28 Sep Does Your Child Need Better Organisation Skills?
Have a Family Games Night!
Many people will recall childhood memories of the hours spent playing board games with friends. Back before video games appeared, this was one way to while away the time when it was too hot or rainy to go outside.
These days board games don’t get played as much as they used to and yet they are a great medium for teaching children valuable skills under the guise of having fun. As children grow it is important to foster their independence by exposing them to greater levels of responsibility, so that they can learn to plan and organise things for themselves. These skills are often referred to as executive function and self-regulation skills and many parents will recognise how these skills can differ greatly even between children in the same family. For example, children with strong executive function skills will have no trouble with focussing their attention, remembering instructions and planning homework tasks, whereas other children struggle greatly without a parent to organise them and guide them step by step through the process.
Many board games or card games require children focus their attention and plan ahead in order to beat their opponent. For example, in the card game UNO children soon learn that they need to plan the best order to use their cards, so that they make it more difficult for their opponent to win. Children practice their ability to forward plan within a game and this skill can be applied to other life skills such as thinking out the steps to complete a homework task. As children become more proficient at planning, it can be valuable to extend their skills by introducing them to more complex strategy games such as chess. These types of games require children to multi task by planning their own moves and also anticipate their opponents move. Even games like Monopoly are encouraging children to plan ahead when thinking about what properties they might need to buy.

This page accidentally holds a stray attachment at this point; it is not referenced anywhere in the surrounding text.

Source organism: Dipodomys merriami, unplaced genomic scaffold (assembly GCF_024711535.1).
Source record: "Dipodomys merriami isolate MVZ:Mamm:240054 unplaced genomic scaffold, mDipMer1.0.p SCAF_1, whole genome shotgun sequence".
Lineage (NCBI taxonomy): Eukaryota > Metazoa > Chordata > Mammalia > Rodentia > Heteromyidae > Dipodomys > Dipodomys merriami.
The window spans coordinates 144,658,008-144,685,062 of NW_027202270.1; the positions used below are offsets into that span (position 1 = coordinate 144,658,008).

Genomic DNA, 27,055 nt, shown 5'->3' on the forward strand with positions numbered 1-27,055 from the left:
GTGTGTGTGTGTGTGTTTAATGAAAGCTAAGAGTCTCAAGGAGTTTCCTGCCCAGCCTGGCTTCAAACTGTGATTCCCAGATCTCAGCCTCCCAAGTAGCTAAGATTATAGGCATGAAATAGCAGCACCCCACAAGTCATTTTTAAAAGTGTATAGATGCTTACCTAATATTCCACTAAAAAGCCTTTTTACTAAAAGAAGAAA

So next time the kids are saying they are bored and have nothing to do, challenge them to a board game. Not only will it help them build some skills, it is an opportunity to spend some quality time with them doing something interactive and fun.
Julie Steward – Psychologist